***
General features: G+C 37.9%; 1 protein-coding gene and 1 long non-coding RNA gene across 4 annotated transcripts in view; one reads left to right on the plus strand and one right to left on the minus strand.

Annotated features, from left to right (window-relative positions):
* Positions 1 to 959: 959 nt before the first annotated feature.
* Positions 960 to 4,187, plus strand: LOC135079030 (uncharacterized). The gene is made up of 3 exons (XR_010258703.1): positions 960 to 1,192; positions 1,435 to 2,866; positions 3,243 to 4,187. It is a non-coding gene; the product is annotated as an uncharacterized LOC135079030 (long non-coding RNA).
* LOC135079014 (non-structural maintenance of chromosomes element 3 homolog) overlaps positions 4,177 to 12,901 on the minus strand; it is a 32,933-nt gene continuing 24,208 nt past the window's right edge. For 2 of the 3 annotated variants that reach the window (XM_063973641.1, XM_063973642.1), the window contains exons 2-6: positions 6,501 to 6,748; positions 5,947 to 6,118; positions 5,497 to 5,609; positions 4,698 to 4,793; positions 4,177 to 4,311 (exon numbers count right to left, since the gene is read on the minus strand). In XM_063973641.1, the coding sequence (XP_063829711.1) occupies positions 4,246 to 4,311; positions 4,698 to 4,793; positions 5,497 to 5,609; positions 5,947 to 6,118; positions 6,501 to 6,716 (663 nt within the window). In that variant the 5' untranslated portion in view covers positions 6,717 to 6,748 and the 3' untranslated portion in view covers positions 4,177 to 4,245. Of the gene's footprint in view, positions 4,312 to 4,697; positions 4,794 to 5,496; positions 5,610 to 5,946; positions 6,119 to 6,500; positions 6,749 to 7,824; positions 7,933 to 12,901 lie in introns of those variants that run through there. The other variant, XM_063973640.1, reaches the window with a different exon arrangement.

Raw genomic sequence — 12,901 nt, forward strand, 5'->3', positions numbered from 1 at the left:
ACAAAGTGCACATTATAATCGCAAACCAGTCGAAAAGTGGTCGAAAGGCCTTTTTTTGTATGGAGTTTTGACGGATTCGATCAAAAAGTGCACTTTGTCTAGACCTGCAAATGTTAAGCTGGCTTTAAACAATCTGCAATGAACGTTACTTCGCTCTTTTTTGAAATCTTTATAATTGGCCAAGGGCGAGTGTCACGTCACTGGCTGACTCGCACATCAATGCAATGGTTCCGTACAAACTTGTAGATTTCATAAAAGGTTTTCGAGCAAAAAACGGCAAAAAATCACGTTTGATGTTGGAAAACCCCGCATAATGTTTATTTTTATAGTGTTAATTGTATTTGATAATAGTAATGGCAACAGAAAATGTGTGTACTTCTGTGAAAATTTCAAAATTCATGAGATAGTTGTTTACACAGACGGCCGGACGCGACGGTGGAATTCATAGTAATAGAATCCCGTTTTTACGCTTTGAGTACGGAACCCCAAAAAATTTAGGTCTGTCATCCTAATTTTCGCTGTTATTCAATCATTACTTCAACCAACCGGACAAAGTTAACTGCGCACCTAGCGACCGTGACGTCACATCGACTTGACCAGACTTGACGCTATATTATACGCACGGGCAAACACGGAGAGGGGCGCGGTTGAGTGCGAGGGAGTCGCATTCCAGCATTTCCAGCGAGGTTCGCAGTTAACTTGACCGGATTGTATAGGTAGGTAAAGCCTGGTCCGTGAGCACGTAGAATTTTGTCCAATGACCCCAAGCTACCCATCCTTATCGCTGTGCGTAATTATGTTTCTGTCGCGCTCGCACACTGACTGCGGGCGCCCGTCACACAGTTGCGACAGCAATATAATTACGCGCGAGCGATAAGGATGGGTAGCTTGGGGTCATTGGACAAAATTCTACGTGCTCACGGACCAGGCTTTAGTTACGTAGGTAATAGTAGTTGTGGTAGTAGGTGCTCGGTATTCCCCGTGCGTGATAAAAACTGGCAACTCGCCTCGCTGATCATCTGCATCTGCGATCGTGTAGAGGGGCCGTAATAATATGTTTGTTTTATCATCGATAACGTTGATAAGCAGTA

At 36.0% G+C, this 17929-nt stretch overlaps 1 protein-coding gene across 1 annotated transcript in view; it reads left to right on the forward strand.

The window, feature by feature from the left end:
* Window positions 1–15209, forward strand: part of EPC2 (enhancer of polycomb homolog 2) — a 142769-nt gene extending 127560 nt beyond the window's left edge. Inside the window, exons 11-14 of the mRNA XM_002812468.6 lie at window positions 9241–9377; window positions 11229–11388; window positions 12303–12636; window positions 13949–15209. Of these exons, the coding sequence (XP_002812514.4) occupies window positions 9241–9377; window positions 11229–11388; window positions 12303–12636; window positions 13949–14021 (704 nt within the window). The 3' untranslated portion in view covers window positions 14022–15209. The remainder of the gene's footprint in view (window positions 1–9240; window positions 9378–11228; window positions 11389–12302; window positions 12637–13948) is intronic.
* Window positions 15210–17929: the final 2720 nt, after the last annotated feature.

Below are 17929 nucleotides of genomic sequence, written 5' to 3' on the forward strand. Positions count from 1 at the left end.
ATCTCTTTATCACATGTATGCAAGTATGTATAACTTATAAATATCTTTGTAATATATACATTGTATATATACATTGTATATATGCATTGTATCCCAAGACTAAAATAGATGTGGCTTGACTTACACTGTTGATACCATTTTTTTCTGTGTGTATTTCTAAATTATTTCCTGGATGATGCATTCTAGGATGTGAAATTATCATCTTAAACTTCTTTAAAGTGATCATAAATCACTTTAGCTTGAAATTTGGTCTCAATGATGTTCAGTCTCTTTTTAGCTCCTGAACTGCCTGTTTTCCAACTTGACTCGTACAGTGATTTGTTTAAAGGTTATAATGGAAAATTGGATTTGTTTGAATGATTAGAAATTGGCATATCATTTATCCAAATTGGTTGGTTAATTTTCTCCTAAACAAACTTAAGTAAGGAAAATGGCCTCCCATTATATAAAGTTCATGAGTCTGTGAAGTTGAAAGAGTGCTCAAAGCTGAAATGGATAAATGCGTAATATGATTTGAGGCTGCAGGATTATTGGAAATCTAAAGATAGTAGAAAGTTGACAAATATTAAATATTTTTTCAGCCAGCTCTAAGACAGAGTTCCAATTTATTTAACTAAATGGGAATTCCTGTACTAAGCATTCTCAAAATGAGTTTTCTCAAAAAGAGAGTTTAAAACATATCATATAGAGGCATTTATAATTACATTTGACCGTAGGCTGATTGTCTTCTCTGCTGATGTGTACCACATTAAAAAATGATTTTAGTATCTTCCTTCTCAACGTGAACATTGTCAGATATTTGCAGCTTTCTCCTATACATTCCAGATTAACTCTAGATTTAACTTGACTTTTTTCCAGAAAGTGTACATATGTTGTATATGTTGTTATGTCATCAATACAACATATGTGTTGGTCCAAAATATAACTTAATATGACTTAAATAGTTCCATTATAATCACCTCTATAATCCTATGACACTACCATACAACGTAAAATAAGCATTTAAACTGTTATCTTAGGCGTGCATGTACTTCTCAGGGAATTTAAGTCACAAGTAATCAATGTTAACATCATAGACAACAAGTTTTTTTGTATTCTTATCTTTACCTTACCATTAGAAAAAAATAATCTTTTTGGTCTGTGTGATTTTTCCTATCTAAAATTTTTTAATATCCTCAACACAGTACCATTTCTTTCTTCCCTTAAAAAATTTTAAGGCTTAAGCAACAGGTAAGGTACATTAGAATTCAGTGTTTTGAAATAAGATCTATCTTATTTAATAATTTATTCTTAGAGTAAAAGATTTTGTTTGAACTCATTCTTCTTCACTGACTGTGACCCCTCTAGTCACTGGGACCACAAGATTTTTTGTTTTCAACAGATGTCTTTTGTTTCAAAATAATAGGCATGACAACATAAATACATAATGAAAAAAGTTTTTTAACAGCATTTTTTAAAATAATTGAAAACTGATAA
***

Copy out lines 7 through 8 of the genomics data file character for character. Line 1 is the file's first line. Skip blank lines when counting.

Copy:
ACAAAGTGCACATTATAATCGCAAACCAGTCGAAAAGTGGTCGAAAGGCCTTTTTTTGTATGGAGTTTTGACGGATTCGATCAAAAAGTGCACTTTGTCTAGACCTGCAAATGTTAAGCTGGCTTTAAACAATCTGCAATGAACGTTACTTCGCTCTTTTTTGAAATCTTTATAATTGGCCAAGGGCGAGTGTCACGTCACTGGCTGACTCGCACATCAATGCAATGGTTCCGTACAAACTTGTAGATTTCATAAAAGGTTTTCGAGCAAAAAACGGCAAAAAATCACGTTTGATGTTGGAAAACCCCGCATAATGTTTATTTTTATAGTGTTAATTGTATTTGATAATAGTAATGGCAACAGAAAATGTGTGTACTTCTGTGAAAATTTCAAAATTCATGAGATAGTTGTTTACACAGACGGCCGGACGCGACGGTGGAATTCATAGTAATAGAATCCCGTTTTTACGCTTTGAGTACGGAACCCCAAAAAATTTAGGTCTGTCATCCTAATTTTCGCTGTTATTCAATCATTACTTCAACCAACCGGACAAAGTTAACTGCGCACCTAGCGACCGTGACGTCACATCGACTTGACCAGACTTGACGCTATATTATACGCACGGGCAAACACGGAGAGGGGCGCGGTTGAGTGCGAGGGAGTCGCATTCCAGCATTTCCAGCGAGGTTCGCAGTTAACTTGACCGGATTGTATAGGTAGGTAAAGCCTGGTCCGTGAGCACGTAGAATTTTGTCCAATGACCCCAAGCTACCCATCCTTATCGCTGTGCGTAATTATGTTTCTGTCGCGCTCGCACACTGACTGCGGGCGCCCGTCACACAGTTGCGACAGCAATATAATTACGCGCGAGCGATAAGGATGGGTAGCTTGGGGTCATTGGACAAAATTCTACGTGCTCACGGACCAGGCTTTAGTTACGTAGGTAATAGTAGTTGTGGTAGTAGGTGCTCGGTATTCCCCGTGCGTGATAAAAACTGGCAACTCGCCTCGCTGATCATCTGCATCTGCGATCGTGTAGAGGGGCCGTAATAATATGTTTGTTTTATCATCGATAACGTTGATAAGCAGTA

At 36.0% G+C, this 17929-nt stretch overlaps 1 protein-coding gene across 1 annotated transcript in view; it reads left to right on the forward strand.